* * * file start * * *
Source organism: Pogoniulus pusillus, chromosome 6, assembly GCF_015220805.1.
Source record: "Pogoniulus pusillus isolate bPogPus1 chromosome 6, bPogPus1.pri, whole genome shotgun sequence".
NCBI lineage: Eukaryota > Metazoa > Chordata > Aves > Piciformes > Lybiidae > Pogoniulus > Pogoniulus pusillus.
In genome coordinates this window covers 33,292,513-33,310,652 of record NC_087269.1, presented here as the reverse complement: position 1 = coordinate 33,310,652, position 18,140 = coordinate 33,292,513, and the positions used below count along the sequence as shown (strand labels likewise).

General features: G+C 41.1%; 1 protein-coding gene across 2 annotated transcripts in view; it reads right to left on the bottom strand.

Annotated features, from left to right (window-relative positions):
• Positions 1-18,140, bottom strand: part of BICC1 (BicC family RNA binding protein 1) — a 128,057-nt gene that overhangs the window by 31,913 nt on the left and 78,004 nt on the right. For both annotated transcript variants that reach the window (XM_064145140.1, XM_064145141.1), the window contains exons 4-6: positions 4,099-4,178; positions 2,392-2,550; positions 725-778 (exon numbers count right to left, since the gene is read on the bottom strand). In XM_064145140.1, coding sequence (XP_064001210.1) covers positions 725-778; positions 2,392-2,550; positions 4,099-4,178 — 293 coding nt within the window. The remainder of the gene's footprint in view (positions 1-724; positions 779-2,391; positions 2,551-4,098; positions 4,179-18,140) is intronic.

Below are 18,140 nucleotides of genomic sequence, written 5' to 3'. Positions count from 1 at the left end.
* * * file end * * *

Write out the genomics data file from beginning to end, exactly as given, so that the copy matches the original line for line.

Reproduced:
Source organism: Pogoniulus pusillus, chromosome 6, assembly GCF_015220805.1.
Source record: "Pogoniulus pusillus isolate bPogPus1 chromosome 6, bPogPus1.pri, whole genome shotgun sequence".
NCBI lineage: Eukaryota > Metazoa > Chordata > Aves > Piciformes > Lybiidae > Pogoniulus > Pogoniulus pusillus.
In genome coordinates this window covers 33,292,513-33,310,652 of record NC_087269.1, presented here as the reverse complement: position 1 = coordinate 33,310,652, position 18,140 = coordinate 33,292,513, and the positions used below count along the sequence as shown (strand labels likewise).

General features: G+C 41.1%; 1 protein-coding gene across 2 annotated transcripts in view; it reads right to left on the bottom strand.

Annotated features, from left to right (window-relative positions):
• Positions 1-18,140, bottom strand: part of BICC1 (BicC family RNA binding protein 1) — a 128,057-nt gene that overhangs the window by 31,913 nt on the left and 78,004 nt on the right. For both annotated transcript variants that reach the window (XM_064145140.1, XM_064145141.1), the window contains exons 4-6: positions 4,099-4,178; positions 2,392-2,550; positions 725-778 (exon numbers count right to left, since the gene is read on the bottom strand). In XM_064145140.1, coding sequence (XP_064001210.1) covers positions 725-778; positions 2,392-2,550; positions 4,099-4,178 — 293 coding nt within the window. The remainder of the gene's footprint in view (positions 1-724; positions 779-2,391; positions 2,551-4,098; positions 4,179-18,140) is intronic.

Below are 18,140 nucleotides of genomic sequence, written 5' to 3'. Positions count from 1 at the left end.